What is so remarkable about this passage tomb in County Meath is when it was built: 3200 BC. Walking backwards through time 5000 years helps one to understand what that really means… Newgrange predates:
- Jesus by 3000 years - The Celts arrival in Ireland by 2500 years - King David of Israel by 2000 years - Moses and the Exodus by 1700 years - Abraham by 1,100 years - Stonehenge by 1,000 years - The pyramids of Egypt by 500 years.
This well-preserved Stone Age monument was unearthed in 1699 and excavated in 1962-75. It measures 300 feet in diameter and 39 feet at the highest point. A unique “roof box” appears as an opening just above the entrance, originally thought to allow access to the once-sealed interior (food for the dead in the afterlife kind of thing); however, in 1967 a more astonishing use was discovered.
The roof box is actually a solar timepiece, allowing sunlight inside the interior chamber once a year in December, during the Winter Solstice. This amazingly accurate device would have fed early man’s preoccupation with the cyclical nature of the seasons as they relate to harvesting, as well as to life, death and the afterlife. (In addition to the monument’s use as a tomb, there is evidence to suggest it had also been used as a temple.)
Inside the structure is a 62-foot passageway leading to the main chamber with three tiny antechambers, collectively forming a cruciform layout. The main ceiling is 20’ high and so tightly corbelled that the interior has remained perfectly watertight for five millennia.
The tomb’s aesthetics are seen in its reconstructed white quartz facade and in the original decorative artwork inside and out. Spirals, chevrons, circles, arcs, parallel lines are carved into walls, ceilings, supporting rocks, and the 10’ x 4’, five ton entrance stone on which a spectacular tri-spiral appears. Note: This symbol also appears in a page of the Book of Kells, the 7th century illuminated manuscript of the four Gospels, which (then and now) represents the Holy Trinity. It is yet another example of how early Irish Christians used pre-Christian symbols to illustrate the precepts of their faith. (But I digress!)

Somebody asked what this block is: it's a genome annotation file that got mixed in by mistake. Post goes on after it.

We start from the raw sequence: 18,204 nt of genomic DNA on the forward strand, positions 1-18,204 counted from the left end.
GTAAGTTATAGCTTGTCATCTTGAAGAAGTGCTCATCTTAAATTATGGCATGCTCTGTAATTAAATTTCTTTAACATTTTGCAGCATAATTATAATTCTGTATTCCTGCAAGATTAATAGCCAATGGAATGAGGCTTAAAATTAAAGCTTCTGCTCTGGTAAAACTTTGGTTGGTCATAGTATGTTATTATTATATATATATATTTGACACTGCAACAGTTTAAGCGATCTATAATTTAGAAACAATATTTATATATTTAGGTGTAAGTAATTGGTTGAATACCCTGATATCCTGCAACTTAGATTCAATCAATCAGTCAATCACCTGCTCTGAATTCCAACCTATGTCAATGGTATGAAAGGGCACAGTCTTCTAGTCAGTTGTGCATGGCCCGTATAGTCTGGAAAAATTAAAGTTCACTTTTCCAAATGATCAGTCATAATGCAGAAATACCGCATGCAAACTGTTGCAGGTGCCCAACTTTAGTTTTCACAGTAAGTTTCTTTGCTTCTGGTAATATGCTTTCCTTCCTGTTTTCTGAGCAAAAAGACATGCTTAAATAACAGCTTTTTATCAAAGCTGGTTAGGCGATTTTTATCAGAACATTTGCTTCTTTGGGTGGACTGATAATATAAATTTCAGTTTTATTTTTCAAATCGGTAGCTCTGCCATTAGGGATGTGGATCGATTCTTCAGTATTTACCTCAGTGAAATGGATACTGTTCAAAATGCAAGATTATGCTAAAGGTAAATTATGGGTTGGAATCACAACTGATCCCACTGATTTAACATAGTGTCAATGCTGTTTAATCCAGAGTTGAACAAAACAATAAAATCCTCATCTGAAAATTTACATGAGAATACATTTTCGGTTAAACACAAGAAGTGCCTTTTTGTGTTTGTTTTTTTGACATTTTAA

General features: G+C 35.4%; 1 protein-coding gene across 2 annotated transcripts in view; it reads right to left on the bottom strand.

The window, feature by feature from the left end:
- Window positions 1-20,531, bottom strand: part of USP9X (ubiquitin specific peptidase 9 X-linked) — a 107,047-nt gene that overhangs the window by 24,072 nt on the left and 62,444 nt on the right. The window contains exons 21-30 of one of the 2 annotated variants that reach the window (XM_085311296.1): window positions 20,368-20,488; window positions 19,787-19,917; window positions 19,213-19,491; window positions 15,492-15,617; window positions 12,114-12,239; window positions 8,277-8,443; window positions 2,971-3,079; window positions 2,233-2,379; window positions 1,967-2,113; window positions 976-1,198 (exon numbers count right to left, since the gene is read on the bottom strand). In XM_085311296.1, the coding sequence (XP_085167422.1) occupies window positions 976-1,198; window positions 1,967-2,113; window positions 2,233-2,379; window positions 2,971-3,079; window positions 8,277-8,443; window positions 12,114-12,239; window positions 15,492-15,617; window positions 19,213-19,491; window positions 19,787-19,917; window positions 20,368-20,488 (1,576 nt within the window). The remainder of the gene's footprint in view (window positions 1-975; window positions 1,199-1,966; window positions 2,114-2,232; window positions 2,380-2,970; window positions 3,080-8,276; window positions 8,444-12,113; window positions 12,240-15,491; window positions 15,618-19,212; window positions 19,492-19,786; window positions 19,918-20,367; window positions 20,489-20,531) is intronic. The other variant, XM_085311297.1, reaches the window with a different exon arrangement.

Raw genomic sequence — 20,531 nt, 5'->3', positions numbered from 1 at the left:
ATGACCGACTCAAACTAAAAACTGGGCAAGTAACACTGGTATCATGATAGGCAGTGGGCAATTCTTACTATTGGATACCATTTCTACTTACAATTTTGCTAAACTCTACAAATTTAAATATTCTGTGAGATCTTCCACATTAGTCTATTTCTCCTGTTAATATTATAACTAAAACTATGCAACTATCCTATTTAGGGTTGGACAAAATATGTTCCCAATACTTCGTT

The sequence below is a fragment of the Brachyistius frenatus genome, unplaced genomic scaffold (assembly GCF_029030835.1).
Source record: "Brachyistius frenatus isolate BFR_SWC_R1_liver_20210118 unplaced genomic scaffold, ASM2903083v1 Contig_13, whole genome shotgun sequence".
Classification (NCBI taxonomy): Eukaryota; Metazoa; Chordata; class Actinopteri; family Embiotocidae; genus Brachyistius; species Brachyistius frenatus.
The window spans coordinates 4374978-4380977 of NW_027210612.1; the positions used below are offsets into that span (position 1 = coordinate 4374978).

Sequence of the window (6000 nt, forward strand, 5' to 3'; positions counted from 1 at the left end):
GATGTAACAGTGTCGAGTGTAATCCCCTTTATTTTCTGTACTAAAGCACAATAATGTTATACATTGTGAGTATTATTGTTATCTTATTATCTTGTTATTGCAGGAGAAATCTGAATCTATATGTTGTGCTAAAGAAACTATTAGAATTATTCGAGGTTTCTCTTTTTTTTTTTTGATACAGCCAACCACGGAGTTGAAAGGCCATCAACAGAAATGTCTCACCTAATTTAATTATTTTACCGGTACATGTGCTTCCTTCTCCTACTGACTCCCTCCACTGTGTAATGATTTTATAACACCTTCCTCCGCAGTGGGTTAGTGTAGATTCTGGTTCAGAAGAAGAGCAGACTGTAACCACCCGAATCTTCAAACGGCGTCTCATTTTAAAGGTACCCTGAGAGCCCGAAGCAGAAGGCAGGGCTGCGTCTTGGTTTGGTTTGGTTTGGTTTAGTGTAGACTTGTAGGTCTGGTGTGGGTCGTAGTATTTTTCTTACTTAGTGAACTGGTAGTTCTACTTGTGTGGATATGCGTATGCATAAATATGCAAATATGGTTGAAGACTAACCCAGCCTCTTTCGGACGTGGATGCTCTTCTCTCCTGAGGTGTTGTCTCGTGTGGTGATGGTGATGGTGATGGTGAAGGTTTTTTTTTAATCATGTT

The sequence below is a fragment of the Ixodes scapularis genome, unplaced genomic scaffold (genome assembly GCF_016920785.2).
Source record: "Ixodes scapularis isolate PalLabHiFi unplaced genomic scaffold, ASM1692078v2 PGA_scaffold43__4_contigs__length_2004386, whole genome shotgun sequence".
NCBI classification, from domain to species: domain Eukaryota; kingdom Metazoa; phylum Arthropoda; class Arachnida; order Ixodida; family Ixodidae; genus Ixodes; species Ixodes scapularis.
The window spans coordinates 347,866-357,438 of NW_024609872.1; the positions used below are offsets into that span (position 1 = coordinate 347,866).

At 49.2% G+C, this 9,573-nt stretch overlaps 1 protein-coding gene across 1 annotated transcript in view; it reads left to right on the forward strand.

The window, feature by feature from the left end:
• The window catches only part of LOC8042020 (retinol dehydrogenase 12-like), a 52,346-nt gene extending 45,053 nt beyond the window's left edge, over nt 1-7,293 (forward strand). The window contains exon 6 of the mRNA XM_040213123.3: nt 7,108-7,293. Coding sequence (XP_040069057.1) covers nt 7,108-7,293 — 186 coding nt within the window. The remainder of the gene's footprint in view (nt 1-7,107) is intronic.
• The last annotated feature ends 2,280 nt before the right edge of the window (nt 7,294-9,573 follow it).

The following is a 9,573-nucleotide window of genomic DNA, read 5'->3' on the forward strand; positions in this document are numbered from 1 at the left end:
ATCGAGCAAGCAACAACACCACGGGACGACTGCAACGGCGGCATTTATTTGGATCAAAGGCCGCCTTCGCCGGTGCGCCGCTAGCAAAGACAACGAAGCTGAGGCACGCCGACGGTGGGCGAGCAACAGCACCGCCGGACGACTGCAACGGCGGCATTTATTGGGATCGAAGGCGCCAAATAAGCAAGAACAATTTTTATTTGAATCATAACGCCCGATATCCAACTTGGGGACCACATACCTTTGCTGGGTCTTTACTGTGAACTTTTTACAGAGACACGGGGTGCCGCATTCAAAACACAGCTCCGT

As with most important Irish monuments, Newgrange is bathed in legend, too many stories to be highlighted here. However, there is one myth that ties in with the theme of time:
Newgrange was the birthplace of Aengus ‘Og, the illegitimate son of the Irish god “Dagda”, who orders the sun to stand still for nine months so that Aenghus can be brought to term and born in a single day, thereby keeping his birth a secret. The story follows Aenghus into adulthood, when he realizes he has no inheritance. A scheme to remedy this problem has him asking his father a single question: can he be granted permission to live in Newgrange for “a day and a night”. His father agrees, forgetting that “a day and a night” can also mean all days and all nights, in the time in which they lived. Aenghus, having successfully tricked his father, claims Newgrange as his own.
For those planning a trip to Newgrange (also called Brú na Bóinne, or Palace of the river Boyne), do not visit in December on the Winter Solstice; the privilege is reserved only for the winners of an annual lottery, and only if the skies are clear. Rather, visit anytime to witness a live demonstration inside the tomb, which uses a projected light simulating sunlight traveling down the passageway floor to eventually flood the main chamber. (The actual Winter Solstice event lasts for 17 minutes, starting 4 minutes after sunrise.)
And if you’re in Dublin for only a short stay, you can still squeeze in a visit. It is 25 miles north of the city, accessible via shuttle bus to Newgrange at Dublin’s Tourism Center on Suffolk Street.
This site is an absolute must-see. How many opportunities will you have to see and touch something older than Egypt's pyramids?